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Facebook Privacy Protection Bills Pass Senate Committee [AUDIO]

We’ve been telling you about the growing trend of employers demanding Facebook passwords from potential employees.

The Facebook Home Page
Dan Kitwood, Getty Images

Some are also asking for access to all social media sites of which a job-seeker is a member. Many colleges and universities have starting do it too. This has certainly gotten the attention of New Jersey lawmakers who are advancing bills to make it illegal.

State Senate President Steve Sweeney is one of the measure’s sponsors. He says, “People deserve privacy. I mean, I understand people want to know who they’re hiring, but to go far back and to dig into your personal business, they’re not entitled to that……Sometimes a little bit of privacy is nice for people.”

“Social networking users have the right and freedom to use their accounts to share private messages with family and friends, express their religions and sexual preferences, and post images and videos with family and friends,” says State Senator Kevin O’Toole, another sponsor. “By no means should an employer be able to forcibly access such a broad scope of personal information against an applicant’s will. There are plenty of other steps in a job application process for employers to gain a profound understanding of an applicant’s experience, fitness and personality.”

“In some job application circumstances employers are asking potential employees for password information so that the employer can go deeper into social network sites that the potential employee may be on,” explains Assembly sponsor John Burzichelli. “My bill says it would not be proper for the employer to ask the potential employee for that personal information as part of the application process and would not allow an employer to do that retroactively and call you into the office and say, ‘By the way if you’re participating in social media we want your password to your sites because we want to see who you’re talking to and who you’re affiliating yourself with.’”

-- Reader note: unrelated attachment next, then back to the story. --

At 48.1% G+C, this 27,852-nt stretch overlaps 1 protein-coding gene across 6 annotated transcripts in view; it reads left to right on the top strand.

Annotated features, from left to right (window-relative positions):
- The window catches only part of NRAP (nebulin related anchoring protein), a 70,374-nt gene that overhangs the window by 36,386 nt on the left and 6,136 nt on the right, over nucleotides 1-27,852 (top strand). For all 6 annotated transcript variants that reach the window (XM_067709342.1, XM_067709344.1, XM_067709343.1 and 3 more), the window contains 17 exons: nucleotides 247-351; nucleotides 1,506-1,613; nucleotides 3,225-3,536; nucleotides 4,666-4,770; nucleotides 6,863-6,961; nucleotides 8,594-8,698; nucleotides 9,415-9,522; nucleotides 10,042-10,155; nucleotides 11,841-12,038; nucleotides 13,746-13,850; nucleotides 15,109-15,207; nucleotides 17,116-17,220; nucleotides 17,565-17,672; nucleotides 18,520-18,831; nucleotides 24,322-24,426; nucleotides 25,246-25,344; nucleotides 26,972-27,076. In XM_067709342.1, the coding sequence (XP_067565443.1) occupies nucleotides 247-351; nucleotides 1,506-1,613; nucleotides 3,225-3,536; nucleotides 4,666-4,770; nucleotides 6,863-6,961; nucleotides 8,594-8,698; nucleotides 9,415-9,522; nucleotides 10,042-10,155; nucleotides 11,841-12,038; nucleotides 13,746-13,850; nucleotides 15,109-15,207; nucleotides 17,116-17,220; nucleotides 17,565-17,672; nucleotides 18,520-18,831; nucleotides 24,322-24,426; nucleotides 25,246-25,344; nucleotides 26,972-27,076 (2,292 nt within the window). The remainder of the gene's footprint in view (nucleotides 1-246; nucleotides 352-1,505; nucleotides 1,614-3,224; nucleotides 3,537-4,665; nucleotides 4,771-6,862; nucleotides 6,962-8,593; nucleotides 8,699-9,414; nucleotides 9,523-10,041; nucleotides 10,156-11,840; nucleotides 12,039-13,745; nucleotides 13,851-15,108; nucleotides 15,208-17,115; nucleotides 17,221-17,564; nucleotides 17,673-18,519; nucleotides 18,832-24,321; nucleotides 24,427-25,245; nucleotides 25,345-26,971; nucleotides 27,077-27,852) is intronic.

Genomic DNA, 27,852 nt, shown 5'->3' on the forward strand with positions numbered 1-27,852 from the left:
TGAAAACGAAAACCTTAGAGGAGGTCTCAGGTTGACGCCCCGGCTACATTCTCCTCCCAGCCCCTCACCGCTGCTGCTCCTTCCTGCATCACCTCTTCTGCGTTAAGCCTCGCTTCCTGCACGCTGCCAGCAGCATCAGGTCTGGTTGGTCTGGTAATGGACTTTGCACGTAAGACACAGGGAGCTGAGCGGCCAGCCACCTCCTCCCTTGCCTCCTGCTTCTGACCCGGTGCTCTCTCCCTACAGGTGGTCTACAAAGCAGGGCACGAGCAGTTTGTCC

Burzichelli acknowledges that anything already in the public domain is fair game for an employer to consider, but demanding passwords to social media sites is just wrong. He says the idea behind his bill, “Is to level the playing field so a person interviewing for a job is being evaluated on their credentials and their ability to do the job and their private lives, short of criminal convictions should be their business and not anyone else’s business.”

In some cases it has been reported that applicants have been asked to surrender their site usernames as well during the application process. In other cases, employers would request an applicant log-in during the interview process.

“It’s a huge problem,” says Lewis Maltby with National Workrights Institute in Princeton. “People say all sorts of things on their Facebook page that they don’t want the whole world to see, and employers want to get their hands on every piece of information they can about applicants.”

There are exemptions in the legislation for law enforcement and any other job that already requires deep background checks.

Burzichelli explains, “We have a companion bill that will directly address college admissions and a college student’s right to privacy by saying a student wouldn’t have to give that information and the same goes if a student already enrolled is asked to do so.”

The law has to catch up with privacy issues in the Internet world according to Burzichelli.

The bills have passed the full Assembly and now await a vote in the full State Senate.

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